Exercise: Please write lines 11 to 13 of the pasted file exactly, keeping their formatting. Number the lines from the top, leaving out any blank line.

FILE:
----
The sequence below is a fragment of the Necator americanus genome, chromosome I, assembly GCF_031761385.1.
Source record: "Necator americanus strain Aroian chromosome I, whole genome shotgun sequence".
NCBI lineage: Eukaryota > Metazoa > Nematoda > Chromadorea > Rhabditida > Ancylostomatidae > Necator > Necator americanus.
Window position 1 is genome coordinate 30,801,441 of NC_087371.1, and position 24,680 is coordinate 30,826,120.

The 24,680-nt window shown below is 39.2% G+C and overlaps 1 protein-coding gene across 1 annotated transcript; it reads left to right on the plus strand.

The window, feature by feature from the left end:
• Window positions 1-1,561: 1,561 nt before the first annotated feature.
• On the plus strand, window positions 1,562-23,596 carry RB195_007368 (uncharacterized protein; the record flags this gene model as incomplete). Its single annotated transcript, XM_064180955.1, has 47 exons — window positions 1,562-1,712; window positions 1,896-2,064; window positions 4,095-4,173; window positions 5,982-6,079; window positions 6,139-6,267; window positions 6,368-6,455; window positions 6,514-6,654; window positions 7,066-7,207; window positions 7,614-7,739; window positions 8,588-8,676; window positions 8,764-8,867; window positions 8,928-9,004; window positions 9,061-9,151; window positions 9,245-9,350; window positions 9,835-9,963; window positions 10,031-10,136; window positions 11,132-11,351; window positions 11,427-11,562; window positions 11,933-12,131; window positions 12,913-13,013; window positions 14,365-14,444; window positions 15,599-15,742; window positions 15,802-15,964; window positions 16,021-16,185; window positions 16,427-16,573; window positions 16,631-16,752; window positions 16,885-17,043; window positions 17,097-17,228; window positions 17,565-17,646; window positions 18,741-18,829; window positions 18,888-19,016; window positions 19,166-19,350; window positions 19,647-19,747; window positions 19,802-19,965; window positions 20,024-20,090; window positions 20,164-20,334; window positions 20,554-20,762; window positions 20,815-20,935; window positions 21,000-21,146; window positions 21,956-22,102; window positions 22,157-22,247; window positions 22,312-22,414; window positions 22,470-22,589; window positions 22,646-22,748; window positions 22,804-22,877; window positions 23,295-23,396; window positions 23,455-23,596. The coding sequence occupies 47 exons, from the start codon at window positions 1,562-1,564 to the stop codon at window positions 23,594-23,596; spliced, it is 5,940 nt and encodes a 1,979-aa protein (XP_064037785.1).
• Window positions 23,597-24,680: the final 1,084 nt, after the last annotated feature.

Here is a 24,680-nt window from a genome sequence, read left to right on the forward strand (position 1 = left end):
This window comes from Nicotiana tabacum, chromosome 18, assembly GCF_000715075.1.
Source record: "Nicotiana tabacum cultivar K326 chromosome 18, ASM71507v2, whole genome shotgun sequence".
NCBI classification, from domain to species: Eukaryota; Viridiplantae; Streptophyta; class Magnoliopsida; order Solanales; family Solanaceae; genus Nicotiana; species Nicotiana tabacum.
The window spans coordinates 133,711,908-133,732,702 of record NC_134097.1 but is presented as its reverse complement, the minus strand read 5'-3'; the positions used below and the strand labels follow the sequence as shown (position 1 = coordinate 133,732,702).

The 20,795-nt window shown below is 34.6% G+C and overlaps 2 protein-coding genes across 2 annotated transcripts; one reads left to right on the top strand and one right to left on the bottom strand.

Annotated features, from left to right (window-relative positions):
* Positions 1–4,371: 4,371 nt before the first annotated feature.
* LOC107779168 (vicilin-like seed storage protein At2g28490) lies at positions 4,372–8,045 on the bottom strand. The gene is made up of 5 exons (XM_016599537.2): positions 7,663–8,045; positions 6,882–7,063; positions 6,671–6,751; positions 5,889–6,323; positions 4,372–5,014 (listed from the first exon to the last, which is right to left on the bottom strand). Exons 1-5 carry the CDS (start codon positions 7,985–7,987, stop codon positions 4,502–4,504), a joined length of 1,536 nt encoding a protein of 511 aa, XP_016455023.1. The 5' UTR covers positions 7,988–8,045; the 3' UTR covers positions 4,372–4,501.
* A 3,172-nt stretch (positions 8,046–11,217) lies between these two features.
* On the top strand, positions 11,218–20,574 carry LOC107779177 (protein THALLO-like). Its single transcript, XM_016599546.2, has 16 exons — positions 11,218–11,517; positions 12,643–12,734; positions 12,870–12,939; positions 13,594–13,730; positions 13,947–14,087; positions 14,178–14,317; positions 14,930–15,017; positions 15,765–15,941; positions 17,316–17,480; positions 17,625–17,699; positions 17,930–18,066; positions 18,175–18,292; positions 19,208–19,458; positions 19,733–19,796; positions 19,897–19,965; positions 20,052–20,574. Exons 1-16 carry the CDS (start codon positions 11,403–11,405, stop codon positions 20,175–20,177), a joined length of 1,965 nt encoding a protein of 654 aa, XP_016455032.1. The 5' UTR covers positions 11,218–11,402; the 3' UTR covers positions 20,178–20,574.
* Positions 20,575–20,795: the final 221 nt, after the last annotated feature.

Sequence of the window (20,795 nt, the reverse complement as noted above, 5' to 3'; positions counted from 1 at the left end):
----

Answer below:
This window comes from Nicotiana tabacum, chromosome 18, assembly GCF_000715075.1.
Source record: "Nicotiana tabacum cultivar K326 chromosome 18, ASM71507v2, whole genome shotgun sequence".
NCBI classification, from domain to species: Eukaryota; Viridiplantae; Streptophyta; class Magnoliopsida; order Solanales; family Solanaceae; genus Nicotiana; species Nicotiana tabacum.